It was announced earlier this month that Rian Johnson, director of the upcoming eighth instalment to the Star Wars series, The Last Jedi, is set to direct a “brand new trilogy”, entirely separate from Episodes VII-IX. Reading this news on starwars.com, I couldn’t help but feel like the quotes from the Star Wars president, Kathleen Kennedy, and Johnson himself were a little empty. There was something corporate and cynical in the way they spouted their ‘excitement’ and ‘gratitude’. There seemed to be a complete lack of any real feeling.
Hollywood’s corporate treatment of film is nothing new, but it seems in recent years that they have struck a goldmine of material that is almost inexhaustibly milkable while also being generally well-received and (this is the important bit) wanted by fans. This doesn’t just include Star Wars, but also Harry Potter and, though not necessarily Hollywood per se, Game of Thrones. Works that started as humble projects by passionate artists have become the intellectual property of, if I can be excused for saying so, cynical hacks.
On top of the main series, Disney and Lucasfilm have begun their ‘Star Wars Stories’ side projects (which include Rogue One, the upcoming Han Solo movie, along with potentials centering around Obi-Wan and Boba Fett), and now we are to expect a completely new series to add to the pile. J.K. Rowling, after leaving the world of Harry Potter behind with a heavy heart in 2011, following the release of the final film adaption of her book series, has thrown herself back into it with her play, The Cursed Child, and her Fantastic Beasts film series. This is set to have a total of five films starring — of course — a host of A-List actors. But this milking of fantasy franchises for all they’re worth doesn’t stop there. Game of Thrones, a show that is arguably deteriorating in quality with every new season since they ran out of books, is set to have it’s own spin-offs (yes, plural) based on the rich history and lore set up by G. R. R. Martin.
Works that started as humble projects by passionate artists have become the intellectual property of, if I can be excused for saying so, cynical hacks.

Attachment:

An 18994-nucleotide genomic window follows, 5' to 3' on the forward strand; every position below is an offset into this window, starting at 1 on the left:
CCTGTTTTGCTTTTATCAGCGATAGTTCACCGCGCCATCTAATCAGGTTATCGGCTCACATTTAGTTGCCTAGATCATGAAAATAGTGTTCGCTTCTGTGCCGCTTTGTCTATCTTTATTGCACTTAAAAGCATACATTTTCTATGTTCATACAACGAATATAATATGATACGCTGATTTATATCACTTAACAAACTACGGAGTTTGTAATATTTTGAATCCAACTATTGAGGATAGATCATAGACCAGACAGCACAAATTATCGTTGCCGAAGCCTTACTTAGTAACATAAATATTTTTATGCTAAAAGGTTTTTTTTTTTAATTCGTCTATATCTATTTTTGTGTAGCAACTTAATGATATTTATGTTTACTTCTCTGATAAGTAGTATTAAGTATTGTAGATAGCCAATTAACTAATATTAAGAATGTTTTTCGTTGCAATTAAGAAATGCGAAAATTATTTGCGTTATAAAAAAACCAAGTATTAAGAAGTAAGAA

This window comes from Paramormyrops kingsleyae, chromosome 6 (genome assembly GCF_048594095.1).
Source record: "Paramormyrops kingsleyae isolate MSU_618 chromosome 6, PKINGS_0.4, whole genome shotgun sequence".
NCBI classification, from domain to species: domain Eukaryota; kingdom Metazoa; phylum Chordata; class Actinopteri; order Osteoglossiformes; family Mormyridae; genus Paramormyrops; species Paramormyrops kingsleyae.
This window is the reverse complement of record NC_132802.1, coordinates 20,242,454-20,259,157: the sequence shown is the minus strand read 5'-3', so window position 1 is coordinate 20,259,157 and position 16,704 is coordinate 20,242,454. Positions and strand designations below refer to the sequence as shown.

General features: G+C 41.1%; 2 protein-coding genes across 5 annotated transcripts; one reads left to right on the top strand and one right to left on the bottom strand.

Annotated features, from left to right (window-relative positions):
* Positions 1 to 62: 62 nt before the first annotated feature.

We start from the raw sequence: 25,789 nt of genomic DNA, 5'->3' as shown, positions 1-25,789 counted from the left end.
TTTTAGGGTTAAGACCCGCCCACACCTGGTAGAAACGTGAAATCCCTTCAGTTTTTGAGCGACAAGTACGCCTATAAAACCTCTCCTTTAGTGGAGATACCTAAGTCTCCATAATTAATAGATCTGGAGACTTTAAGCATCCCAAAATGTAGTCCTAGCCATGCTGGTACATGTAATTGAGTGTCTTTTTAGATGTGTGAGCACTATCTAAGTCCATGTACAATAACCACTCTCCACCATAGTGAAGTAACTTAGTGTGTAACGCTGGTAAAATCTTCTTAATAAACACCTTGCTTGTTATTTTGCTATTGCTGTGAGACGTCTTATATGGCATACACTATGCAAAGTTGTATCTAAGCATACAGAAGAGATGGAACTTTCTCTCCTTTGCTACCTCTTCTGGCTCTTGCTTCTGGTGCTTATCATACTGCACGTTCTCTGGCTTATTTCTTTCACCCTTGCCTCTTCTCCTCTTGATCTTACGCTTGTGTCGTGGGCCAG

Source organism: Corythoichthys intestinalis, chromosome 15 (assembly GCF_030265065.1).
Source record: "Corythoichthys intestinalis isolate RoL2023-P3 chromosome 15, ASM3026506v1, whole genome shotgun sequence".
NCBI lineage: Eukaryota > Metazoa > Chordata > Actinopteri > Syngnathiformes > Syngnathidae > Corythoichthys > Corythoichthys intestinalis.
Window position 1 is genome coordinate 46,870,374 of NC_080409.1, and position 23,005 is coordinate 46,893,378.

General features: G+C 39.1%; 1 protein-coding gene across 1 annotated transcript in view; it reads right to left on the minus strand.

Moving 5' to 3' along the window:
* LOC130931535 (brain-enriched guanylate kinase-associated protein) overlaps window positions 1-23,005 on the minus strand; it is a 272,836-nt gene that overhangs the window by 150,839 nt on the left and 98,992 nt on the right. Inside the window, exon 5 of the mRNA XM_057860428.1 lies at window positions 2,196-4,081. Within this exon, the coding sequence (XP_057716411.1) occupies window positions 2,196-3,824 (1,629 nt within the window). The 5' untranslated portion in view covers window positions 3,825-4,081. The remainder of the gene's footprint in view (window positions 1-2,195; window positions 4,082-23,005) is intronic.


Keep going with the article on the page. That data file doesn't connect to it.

The trick to all of this seemingly shameless corporate fracking of beloved narrative universes is simple. Remakes of classics like Robocop, Total Recall, The Thing and (God help us) Annie were panned because no one wanted or asked for them. On the other hand, people have been asking for spin-offs of Harry Potter, Star Wars and Game of Thrones for years. As long as they’re done to a good enough standard, Hollywood is just giving the people what they want, right? But do we really know what we want?
If we ignore the films based on his work, J.R.R. Tolkien is a good example of how to explore a fantasy world. Though there is an abundance of history and lore to Middle-Earth, we aren’t told everything, and for good reason. Mystery is as much a part of the allure of fantasy as dragons, magic wands or Jedi Masters. No matter how much our natural curiosity drives us to find the answers, fantasy can only remain true fantasy if we do not know everything; if history remains history, not a rock to be mined but an elusive backdrop to the main story.
As long as they’re done to a good enough standard, Hollywood is just giving the people what they want, right? But do we really know what we want?
It’s a sad truth to admit, but I will most likely end up watching these spin-offs. But in a society where artistic restraint is replaced with business-minded assaults on our senses, how can we maintain our restraint in consuming it? It appears that ‘highly anticipated sequel’ and ‘unfeeling Hollywood cash-grab’ have come to mean the same thing. If that isn’t where art is already, it’s certainly where it’s headed. Happy movie-going.
(Image courtesy of Lucasfilm Lmt)